After last week’s post on moving an idea from concept to success, there was an excellent comment left by Joe Sanchez. His comment led me to think more about the process. Specifically, this part caught my attention:
“Accommodation is the consideration of new ideas and insights that contribute to change actions associated with innovation. Dennis Stauffer’s “Innovation Essentials – Assimilator or Accommodator?” makes the point that ‘To be innovators, we need to resist the urge to just assimilate new ideas into our existing thinking. Rather, we need to be willing to let go of those orthodoxies—even challenge them… The more we learn to accommodate, the more skilled we become at rethinking our thinking, which is arguably the most important innovation skill we can have.’”
The idea of “accommodation” seems like a good one, and I believe it needs to be placed in really two areas of the process. First, it may be essential to do this during the initial idea brainstorming and creation step. Second, as more participants get involved, they also need to “accommodate” their thinking, rather than just assimilate the idea.
There were several other ideas that Joe offered that impacted the process. So, I re-worked it as you can see below.
There are a number of changes and new steps in the process, so let’s review each key element.
Passion and Resistance: At the center, there is a tenuous battle between passion and resistance, and it occurs throughout the idea concept to success process. While this relationship may make ideas better, it takes a stiff backbone to persevere.
The passion of the creator(s) and the participants will breakthrough when the timing and alignment are right in the process. It will depend on the staying power of all involved and how the participants receive the idea.
Position: The starting point: Placing yourself in the right place at the right time can inspire many ideas to sprout. You need to take the time to find the places and silence the interrupting noises.
Accommodation: Putting aside your current thinking and consider the idea, without your personal context, may enable a breakthrough; think of the idea in how others may view the idea or in a completely new way. It is an openness that is necessary.
Together, position and accommodation provide the atmosphere and the perspective to spur ideas and innovative thinking.
Participation and Accommodation: It takes a community, sometimes, to encourage your ideas. Unless it is a solo pursuit, it takes a community to move an idea forward. We need to find our communities, and we need to participate actively.
It also takes a community’s accommodation, as mentioned previously. Making the shift from old way thinking to new way thinking may be challenging, so the right transitional approach is vital. It also may take several attempts to jump over the perception hurdles, getting to a new participant perspective.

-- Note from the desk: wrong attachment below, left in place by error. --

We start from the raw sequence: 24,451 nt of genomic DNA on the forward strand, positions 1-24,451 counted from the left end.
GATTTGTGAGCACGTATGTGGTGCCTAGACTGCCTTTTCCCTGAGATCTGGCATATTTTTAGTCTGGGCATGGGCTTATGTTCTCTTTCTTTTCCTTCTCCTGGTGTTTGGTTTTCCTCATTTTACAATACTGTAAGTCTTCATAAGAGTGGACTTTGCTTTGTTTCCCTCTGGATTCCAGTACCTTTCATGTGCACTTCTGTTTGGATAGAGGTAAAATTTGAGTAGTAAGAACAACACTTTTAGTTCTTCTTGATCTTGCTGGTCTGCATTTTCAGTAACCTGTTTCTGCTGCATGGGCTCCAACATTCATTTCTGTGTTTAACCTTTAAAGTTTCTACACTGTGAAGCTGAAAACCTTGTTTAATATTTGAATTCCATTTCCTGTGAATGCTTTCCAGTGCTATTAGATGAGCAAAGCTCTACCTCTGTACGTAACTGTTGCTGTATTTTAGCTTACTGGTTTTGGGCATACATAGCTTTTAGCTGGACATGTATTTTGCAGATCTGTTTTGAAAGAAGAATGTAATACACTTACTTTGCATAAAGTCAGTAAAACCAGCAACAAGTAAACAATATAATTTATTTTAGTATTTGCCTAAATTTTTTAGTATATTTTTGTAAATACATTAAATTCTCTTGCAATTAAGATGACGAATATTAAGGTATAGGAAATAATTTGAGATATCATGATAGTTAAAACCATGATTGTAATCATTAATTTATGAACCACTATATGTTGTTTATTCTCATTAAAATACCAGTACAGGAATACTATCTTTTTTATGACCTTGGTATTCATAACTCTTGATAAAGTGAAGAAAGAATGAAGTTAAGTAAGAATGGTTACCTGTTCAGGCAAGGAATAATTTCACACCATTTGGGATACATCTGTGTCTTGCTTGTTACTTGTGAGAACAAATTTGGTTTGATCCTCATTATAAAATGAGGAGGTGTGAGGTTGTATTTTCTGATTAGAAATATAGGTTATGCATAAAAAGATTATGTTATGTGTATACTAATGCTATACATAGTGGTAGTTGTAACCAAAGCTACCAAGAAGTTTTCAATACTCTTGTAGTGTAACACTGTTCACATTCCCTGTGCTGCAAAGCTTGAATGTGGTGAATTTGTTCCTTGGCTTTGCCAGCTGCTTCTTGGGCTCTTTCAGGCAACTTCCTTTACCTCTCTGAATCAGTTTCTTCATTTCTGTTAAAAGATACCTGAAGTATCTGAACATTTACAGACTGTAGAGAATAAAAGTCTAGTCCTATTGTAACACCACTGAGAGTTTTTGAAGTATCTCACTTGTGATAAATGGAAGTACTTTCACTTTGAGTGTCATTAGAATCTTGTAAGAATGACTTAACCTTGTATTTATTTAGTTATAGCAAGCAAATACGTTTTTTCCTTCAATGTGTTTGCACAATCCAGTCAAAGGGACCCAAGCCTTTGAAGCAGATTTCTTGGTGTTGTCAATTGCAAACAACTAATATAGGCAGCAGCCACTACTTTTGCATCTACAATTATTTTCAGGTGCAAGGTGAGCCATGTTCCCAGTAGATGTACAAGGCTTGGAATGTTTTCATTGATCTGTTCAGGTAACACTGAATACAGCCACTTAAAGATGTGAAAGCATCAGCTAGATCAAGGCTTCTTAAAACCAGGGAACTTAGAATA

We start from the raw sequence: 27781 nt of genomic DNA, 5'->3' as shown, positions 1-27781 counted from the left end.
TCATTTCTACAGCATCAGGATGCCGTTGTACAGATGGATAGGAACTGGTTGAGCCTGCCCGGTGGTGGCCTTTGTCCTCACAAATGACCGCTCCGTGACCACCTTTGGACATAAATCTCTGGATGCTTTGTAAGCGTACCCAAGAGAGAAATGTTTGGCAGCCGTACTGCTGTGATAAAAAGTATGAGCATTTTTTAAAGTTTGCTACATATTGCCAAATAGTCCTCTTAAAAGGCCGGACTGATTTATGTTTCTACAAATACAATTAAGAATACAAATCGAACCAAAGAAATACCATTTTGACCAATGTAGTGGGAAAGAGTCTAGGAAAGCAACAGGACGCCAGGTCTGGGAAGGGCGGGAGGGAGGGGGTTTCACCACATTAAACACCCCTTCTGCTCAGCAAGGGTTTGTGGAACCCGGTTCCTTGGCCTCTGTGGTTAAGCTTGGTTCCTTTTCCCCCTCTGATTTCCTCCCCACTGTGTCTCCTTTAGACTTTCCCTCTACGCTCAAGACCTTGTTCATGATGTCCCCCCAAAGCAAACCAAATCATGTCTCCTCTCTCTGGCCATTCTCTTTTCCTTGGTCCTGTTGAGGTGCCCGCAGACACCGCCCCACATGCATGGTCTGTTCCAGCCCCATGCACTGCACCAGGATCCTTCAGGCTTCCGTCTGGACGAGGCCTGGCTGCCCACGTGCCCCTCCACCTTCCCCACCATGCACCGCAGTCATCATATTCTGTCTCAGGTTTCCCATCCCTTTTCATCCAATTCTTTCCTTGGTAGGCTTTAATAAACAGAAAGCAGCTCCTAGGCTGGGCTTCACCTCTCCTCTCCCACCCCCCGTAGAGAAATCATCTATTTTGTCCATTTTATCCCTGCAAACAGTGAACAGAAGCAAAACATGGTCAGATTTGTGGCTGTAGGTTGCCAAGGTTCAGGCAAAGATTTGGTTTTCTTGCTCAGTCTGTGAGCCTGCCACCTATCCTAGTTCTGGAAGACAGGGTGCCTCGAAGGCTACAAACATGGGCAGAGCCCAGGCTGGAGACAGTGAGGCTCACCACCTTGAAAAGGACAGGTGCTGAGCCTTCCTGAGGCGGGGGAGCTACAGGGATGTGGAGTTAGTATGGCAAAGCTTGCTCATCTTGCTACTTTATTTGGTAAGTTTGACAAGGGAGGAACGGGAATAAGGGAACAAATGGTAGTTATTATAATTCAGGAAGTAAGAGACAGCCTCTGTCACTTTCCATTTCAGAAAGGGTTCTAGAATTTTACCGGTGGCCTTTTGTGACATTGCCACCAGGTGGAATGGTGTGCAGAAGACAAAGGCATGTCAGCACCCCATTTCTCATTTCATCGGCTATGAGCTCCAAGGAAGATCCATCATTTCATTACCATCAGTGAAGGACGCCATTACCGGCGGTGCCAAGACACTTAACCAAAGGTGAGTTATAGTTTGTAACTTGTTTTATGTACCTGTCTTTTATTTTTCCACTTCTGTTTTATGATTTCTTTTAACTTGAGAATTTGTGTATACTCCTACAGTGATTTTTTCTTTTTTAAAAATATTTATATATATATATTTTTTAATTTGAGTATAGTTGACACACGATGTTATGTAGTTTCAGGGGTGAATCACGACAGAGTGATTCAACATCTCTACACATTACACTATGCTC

Valuation: Any idea goes through a valuation activity, testing its worthiness in whatever appropriate terms. Through this step, the idea is evaluated and, possibly, improved. This step can be painful, sometimes, yet it is essential to move ideas forward and get the best additive advice.
Adoption: Alignment is essential in gaining acceptance of an idea. There are many forces that need to join together at the right moment. These moments turn into momentum. Momentum leads to adoption.
Realization: Few things can deliver a satisfying feeling, a sense of accomplishment, than an idea achieved. It is more than an individual feat; it is a community inhaling success and breathing out energy for the next great concept. It is energizing, motivating, and sustaining. Even in the realization stage, an idea continues to go through a valuation as more people grab on to it. This is okay. The idea is always improving, growing as more and more realize the opportunity it offers.
An added element that Joe pointed out is that, during the Realization stage, others may (or should) adapt and evolve. If the change is market-impacting or life-impacting, then change is required. The example Joe gave was RIM and Apple. The iPhone changed the market, and RIM has not fully adapted to the changes. The consequence: Lost market share.
Innovation will rattle normal, so others may need to adapt in order to thrive through the changes. The reality is that others will need to respond aggressively in order to make-up for the loss in their innovative position.
At some point the cycle begins anew – new ideas, better ideas to begin and create the next innovation lifecycle curve. This is not a one-time process; it is a constant. With each evolution through, we gain value and meaning in what results.
Although the process is a little more complex, a little messy, getting an idea to successful adoption is rarely simple and clean. This may not be the process, but I believe one is necessary.
Thanks to Joe’s feedback, I believe this process is better than before. To a certain degree, we just went through this process in making the process better!
Why spend time on this process? Whether an artist, leader, writer, or business person, we need to determine how to take our inspiration and turn it into tangible results and real adoption.
A special thanks to Joe Sanchez! Check out is blog, Within the Slipstream. The post he mentioned came from Dennis Stauffer, and his blog is Innovator Mindset. For more on #IdeaChat, please visit Blogbrevity to learn more.